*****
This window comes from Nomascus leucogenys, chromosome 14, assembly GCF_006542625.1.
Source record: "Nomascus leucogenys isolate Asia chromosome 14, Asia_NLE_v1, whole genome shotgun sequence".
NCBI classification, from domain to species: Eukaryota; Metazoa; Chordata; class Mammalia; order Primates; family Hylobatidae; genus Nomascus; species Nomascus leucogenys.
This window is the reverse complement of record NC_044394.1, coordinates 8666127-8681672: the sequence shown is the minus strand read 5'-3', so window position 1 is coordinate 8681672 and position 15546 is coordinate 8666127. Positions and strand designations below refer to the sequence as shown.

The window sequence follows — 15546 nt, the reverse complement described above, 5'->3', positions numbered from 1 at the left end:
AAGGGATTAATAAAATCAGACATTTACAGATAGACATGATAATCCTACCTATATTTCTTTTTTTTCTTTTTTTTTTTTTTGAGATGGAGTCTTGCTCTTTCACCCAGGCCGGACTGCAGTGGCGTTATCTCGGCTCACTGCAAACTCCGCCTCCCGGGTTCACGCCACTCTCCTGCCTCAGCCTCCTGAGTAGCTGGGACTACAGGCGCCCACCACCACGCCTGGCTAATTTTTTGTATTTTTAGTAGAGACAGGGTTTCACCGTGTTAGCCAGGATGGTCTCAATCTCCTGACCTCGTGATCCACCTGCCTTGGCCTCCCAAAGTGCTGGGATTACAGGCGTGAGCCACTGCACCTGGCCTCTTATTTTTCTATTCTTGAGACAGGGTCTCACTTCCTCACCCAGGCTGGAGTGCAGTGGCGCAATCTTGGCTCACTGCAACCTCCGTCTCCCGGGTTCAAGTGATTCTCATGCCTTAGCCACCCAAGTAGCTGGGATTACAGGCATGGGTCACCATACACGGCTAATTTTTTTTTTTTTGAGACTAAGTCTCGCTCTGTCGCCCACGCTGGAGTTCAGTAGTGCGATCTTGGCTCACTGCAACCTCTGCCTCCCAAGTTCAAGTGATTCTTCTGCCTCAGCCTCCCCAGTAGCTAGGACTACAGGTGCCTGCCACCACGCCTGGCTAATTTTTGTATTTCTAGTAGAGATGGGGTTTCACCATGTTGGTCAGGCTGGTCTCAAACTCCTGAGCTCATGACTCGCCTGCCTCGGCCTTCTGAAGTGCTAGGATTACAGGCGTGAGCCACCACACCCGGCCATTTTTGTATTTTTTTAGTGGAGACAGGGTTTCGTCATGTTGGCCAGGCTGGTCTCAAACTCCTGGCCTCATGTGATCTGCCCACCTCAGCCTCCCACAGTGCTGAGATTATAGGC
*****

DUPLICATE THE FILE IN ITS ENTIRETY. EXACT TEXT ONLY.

This window comes from Nomascus leucogenys, chromosome 14, assembly GCF_006542625.1.
Source record: "Nomascus leucogenys isolate Asia chromosome 14, Asia_NLE_v1, whole genome shotgun sequence".
NCBI classification, from domain to species: Eukaryota; Metazoa; Chordata; class Mammalia; order Primates; family Hylobatidae; genus Nomascus; species Nomascus leucogenys.
This window is the reverse complement of record NC_044394.1, coordinates 8666127-8681672: the sequence shown is the minus strand read 5'-3', so window position 1 is coordinate 8681672 and position 15546 is coordinate 8666127. Positions and strand designations below refer to the sequence as shown.

The window sequence follows — 15546 nt, the reverse complement described above, 5'->3', positions numbered from 1 at the left end:
AAGGGATTAATAAAATCAGACATTTACAGATAGACATGATAATCCTACCTATATTTCTTTTTTTTCTTTTTTTTTTTTTTGAGATGGAGTCTTGCTCTTTCACCCAGGCCGGACTGCAGTGGCGTTATCTCGGCTCACTGCAAACTCCGCCTCCCGGGTTCACGCCACTCTCCTGCCTCAGCCTCCTGAGTAGCTGGGACTACAGGCGCCCACCACCACGCCTGGCTAATTTTTTGTATTTTTAGTAGAGACAGGGTTTCACCGTGTTAGCCAGGATGGTCTCAATCTCCTGACCTCGTGATCCACCTGCCTTGGCCTCCCAAAGTGCTGGGATTACAGGCGTGAGCCACTGCACCTGGCCTCTTATTTTTCTATTCTTGAGACAGGGTCTCACTTCCTCACCCAGGCTGGAGTGCAGTGGCGCAATCTTGGCTCACTGCAACCTCCGTCTCCCGGGTTCAAGTGATTCTCATGCCTTAGCCACCCAAGTAGCTGGGATTACAGGCATGGGTCACCATACACGGCTAATTTTTTTTTTTTTGAGACTAAGTCTCGCTCTGTCGCCCACGCTGGAGTTCAGTAGTGCGATCTTGGCTCACTGCAACCTCTGCCTCCCAAGTTCAAGTGATTCTTCTGCCTCAGCCTCCCCAGTAGCTAGGACTACAGGTGCCTGCCACCACGCCTGGCTAATTTTTGTATTTCTAGTAGAGATGGGGTTTCACCATGTTGGTCAGGCTGGTCTCAAACTCCTGAGCTCATGACTCGCCTGCCTCGGCCTTCTGAAGTGCTAGGATTACAGGCGTGAGCCACCACACCCGGCCATTTTTGTATTTTTTTAGTGGAGACAGGGTTTCGTCATGTTGGCCAGGCTGGTCTCAAACTCCTGGCCTCATGTGATCTGCCCACCTCAGCCTCCCACAGTGCTGAGATTATAGGC